Phoenix VA Handed out $10 Million in Bonuses as Veterans Languished on Waiting Lists
The Phoenix Veterans Administration is back in the spotlight -- this time for handing out $10 million in bonuses to doctors and administrators as hundreds of veterans waited to see doctors, some dying before receiving healthcare.
The Arizona Republic
of Phoenix recently discovered
that over the last three years the Phoenix VA had doled out hefty bonuses to employees as wait lists mounted.
Reporters requested the information on the bonuses "at least 10 times" before the VA finally came through with the records.
Bonuses steadily increased prior to 2012 -- but when Sharon Helman became director of the Phoenix VA, the rate of bonuses surged.
The paper found that 4,188 bonuses to over 2,000 employees were paid out during the three-year period covering their records request.
"The bonus totals increased from $2.5 million in 2011, to $3.5 million in 2012 and $3.9 million in 2013," the Republic wrote. "The figures obtained by The Republic are much larger than figures recently posted online by two watchdog groups."
Nearly half the payouts went to doctors as part of a "physician performance pay" program.
Drector Helman herself came in for some nice payouts.
"Helman, whose salary was $169,879, received a $9,345 bonus in fiscal 2013, and about $1,000 to cover taxes she paid on her Phoenix relocation allowance," the paper reported. "An $8,495 bonus awarded in February was rescinded."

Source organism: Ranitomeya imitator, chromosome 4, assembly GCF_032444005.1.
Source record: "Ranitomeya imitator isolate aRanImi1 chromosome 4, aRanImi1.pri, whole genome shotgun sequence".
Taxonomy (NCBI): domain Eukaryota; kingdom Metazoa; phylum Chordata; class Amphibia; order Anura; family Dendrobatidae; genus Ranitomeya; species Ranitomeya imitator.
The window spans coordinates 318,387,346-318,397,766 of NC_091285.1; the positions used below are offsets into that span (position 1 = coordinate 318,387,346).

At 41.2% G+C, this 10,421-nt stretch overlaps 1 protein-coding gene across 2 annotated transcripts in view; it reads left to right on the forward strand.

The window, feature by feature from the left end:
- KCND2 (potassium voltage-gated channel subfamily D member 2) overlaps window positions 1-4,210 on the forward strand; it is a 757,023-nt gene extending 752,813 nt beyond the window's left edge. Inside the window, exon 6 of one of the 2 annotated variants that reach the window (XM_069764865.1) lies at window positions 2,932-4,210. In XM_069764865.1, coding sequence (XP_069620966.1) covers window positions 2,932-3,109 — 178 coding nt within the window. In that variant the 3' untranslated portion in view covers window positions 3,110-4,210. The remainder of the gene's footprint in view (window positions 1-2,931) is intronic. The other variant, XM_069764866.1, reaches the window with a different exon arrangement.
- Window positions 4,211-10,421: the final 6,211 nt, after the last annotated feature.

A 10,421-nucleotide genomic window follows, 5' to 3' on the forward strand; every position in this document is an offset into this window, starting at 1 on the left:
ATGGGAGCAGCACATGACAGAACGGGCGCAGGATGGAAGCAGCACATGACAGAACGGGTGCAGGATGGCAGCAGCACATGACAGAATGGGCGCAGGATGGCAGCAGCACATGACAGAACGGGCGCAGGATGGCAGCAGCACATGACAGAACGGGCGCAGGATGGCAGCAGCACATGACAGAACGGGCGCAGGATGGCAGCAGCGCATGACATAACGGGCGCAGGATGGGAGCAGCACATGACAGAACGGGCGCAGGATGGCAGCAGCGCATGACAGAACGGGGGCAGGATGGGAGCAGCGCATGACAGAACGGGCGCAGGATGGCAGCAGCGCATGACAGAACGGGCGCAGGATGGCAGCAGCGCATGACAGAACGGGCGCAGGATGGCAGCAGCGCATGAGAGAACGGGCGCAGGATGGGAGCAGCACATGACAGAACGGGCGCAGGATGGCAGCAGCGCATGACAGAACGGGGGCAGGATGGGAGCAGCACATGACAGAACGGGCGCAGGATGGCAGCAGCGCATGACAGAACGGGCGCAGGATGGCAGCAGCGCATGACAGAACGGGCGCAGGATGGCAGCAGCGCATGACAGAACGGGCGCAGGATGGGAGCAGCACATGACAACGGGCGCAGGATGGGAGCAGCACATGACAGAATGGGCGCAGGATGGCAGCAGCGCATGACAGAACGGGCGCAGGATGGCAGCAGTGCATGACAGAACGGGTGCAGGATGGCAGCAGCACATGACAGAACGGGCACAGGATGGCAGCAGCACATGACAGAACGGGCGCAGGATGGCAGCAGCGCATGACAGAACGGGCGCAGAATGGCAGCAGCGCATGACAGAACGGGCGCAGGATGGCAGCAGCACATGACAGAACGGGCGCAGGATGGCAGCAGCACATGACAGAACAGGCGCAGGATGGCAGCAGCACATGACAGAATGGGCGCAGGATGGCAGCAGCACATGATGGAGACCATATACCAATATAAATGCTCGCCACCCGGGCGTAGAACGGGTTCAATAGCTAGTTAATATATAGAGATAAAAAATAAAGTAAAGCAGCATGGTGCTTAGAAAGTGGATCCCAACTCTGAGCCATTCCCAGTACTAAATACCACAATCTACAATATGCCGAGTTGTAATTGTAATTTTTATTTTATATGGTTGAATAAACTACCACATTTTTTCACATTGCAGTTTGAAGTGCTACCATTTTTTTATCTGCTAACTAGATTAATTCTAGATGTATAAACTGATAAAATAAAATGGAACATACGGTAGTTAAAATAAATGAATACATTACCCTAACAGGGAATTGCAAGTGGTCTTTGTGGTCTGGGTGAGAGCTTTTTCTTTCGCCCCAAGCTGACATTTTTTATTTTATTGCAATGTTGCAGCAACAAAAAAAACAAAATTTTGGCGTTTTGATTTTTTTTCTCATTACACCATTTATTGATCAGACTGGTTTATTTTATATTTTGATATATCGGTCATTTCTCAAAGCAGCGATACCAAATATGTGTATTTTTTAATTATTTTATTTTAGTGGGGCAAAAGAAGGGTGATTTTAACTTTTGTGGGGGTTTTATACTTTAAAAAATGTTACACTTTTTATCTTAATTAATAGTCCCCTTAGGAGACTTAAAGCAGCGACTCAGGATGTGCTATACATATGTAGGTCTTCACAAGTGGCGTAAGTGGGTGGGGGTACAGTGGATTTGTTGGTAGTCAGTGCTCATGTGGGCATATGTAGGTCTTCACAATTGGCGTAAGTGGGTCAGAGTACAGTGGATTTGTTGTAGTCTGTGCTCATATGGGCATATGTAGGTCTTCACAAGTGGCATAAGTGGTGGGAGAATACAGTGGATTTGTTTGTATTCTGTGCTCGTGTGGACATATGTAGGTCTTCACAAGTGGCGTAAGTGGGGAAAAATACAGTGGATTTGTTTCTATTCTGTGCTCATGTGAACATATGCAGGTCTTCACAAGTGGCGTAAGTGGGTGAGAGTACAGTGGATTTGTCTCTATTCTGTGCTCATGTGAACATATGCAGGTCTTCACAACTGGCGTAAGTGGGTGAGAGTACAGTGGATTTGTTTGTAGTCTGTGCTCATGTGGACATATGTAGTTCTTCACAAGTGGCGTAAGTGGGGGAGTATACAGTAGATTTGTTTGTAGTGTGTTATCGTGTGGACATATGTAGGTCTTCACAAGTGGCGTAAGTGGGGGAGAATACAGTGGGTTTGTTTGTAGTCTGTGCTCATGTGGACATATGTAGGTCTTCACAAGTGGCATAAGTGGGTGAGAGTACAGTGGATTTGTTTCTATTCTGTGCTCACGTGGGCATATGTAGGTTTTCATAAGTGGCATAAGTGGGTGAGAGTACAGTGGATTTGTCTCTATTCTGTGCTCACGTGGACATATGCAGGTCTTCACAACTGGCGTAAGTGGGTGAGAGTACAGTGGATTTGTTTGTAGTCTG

Helman was placed on administrative leave in May.
In April, several news outlets charged that up to 40 veterans died waiting for healthcare that would never come.
The following month, Kansas state Sen. Jerry Moran demanded that something be done to fix the VA.
Even many Democrats turned against the Obama administration over the issue. Rep. Ann Kirkpatrick (D-AZ) was incensed over the bonuses.
"Awarding bonuses to anyone who knew about misleading data and hidden lists is infuriating. The VA should fire those who knowingly participated in corruption, and it should overhaul its appointment scheduling system so that veterans, not financial rewards, are the priority," Kirkpatrick said.
Before VA Secretary Eric Shinseki resigned from his post, vulnerable Democrats criticized the administration over the scandal, demanding that Shinseki be fired.
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